What does “adoptee” mean to you?

This is the 27th question in the series: “Anti-adoption month: 30 answers to 30 questions on adoption” [link].

The following question originally appeared on Transracial Eyes:

What does “adoptee” mean to you, and how does race affect this?

Answer: On a minor irksome note, at least on the Macintosh computer, anytime I type the word “adoptee” into anything with a spell check, the word is highlighted as incorrect. It doesn’t exist in the computer’s dictionary, although the word has been around since 1892 (says Merriam–Webster’s 11th). For what that is worth.

In terms of “disambiguation”, I would point to an attempt to redefine the term. I found this at a great web site (though seemingly dormant now) called Transracial Abductees. I always liked their redefinition of adoptee to abductee because, as they say:

“Adoption” conceals the unequal power between abductors and abductees, and in the abduction industry in general.

It fits so perfectly. Now that I have Webster’s out, under the definition of the suffix –ee, there is only one meaning that can apply:

A recipient or beneficiary of (a specified action): <appointee> <grantee>

This is distressing in what it reveals to us. “Adoptee” thus means being the direct object of a (rather heinous) transitive verb. Except that unlike “abductee”, the negative connotation of the verb goes missing. Furthermore, like the above words that insinuate an “appointer” and a “grantor”, we are literally and linguistically incomplete without our “adopter”. In a culture that gives great credence to individualism, this inability to thrive on our own—think of a grafted rose—leaves us live a paradox worthy of Sisyphus: The more we try to get away from it, the more we see the extent of how much we are bound to it.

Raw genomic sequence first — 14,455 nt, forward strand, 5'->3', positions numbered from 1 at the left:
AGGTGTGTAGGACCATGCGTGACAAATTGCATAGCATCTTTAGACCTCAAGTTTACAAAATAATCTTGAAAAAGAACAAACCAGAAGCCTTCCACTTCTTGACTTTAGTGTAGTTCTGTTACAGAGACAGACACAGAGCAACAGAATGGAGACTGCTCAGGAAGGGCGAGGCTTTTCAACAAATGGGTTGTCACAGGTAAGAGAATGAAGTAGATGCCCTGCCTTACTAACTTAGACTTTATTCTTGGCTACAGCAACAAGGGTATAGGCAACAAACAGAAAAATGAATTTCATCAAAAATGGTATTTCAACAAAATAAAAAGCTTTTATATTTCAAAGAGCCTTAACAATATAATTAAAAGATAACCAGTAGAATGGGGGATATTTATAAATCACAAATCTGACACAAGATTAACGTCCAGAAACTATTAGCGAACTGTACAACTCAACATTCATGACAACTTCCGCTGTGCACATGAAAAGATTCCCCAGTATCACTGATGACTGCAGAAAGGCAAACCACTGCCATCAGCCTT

In terms of race, it is interesting to focus on the expressions that are used to define us in our lands of abduction and that link us to other Outsiders. For one example that came up recently, in Quebec the expression pure laine (literally, pure wool) refers to original French explorer/settler/colonizers. It seems to be the racial equivalent of “all-American” or “WASP”, and refers to bloodline purity, and one’s relation to the original invaders, similar to the Daughters of the American Revolution (my adoptive mother’s side of the family), or the “invisible majority” that is offensively implied by the phrase “visible minorities”, as used by Anglo-Canadians.

These terms, when applied to original outsiders now insiders (immigrants, migrant slave labor, adoptees), set an impossibly high bar. I came across another expression in an article about demanding Chinese mothers (“Battle Hymn of the Tiger Mother”) which referred to this enforced isolation (as in quarantine, ghettoization, exclusion) concerning the immigrant population: “The bamboo ceiling”. Meaning, the point beyond which you can’t go or grow because of your (always perceived) race.

This sets up a triple bind for the adoptee. We are acculturated to be “pure wool”, or “All-American”, or “de souche” (used in Francophone countries, vaguely translated as “of original stock”). Yet we have no claim to such a thing. Furthermore, we have no access to the supportive ethnic community of our place of abduction’s diaspora to fall back upon. At the same time, we are bound by the strictures of perceived-race racism in the society. Three strikes, and we are out. This is the debacle that awaits us, as defined in the word “adoptee”.

Albert Camus, in The Myth of Sisyphus, states:

The boundless grief is too heavy to bear. These are our nights of Gethsemane. But crushing truths perish from being acknowledged.

The “crushing truth” of adoption is our burden; the endless voicing of it our seemingly useless effort; the unceasing undoing of such efforts the eternity of our Hell.

If there is any relief, it can only come in believing, in knowing, that one day no one need follow us. That the truth of adoption, once acknowledged, will be its very undoing. An adoptee is free when she has removed herself from the shackles of her transitive status. And this is not an individual action, but a collective one. For now, such awareness need suffice; will have to be solace enough.


Ethics and Action, by Peter Winch.

Lectures and Conversations, by Ludwig Wittgenstein.

Debate Tactic: The dominant discourse speaks, even in silence. To undo this requires that we, too, be heard in our silence. For screaming into an abyss is a useless endeavor.


About Daniel Drennan ElAwar

Adoptee, rematriated.
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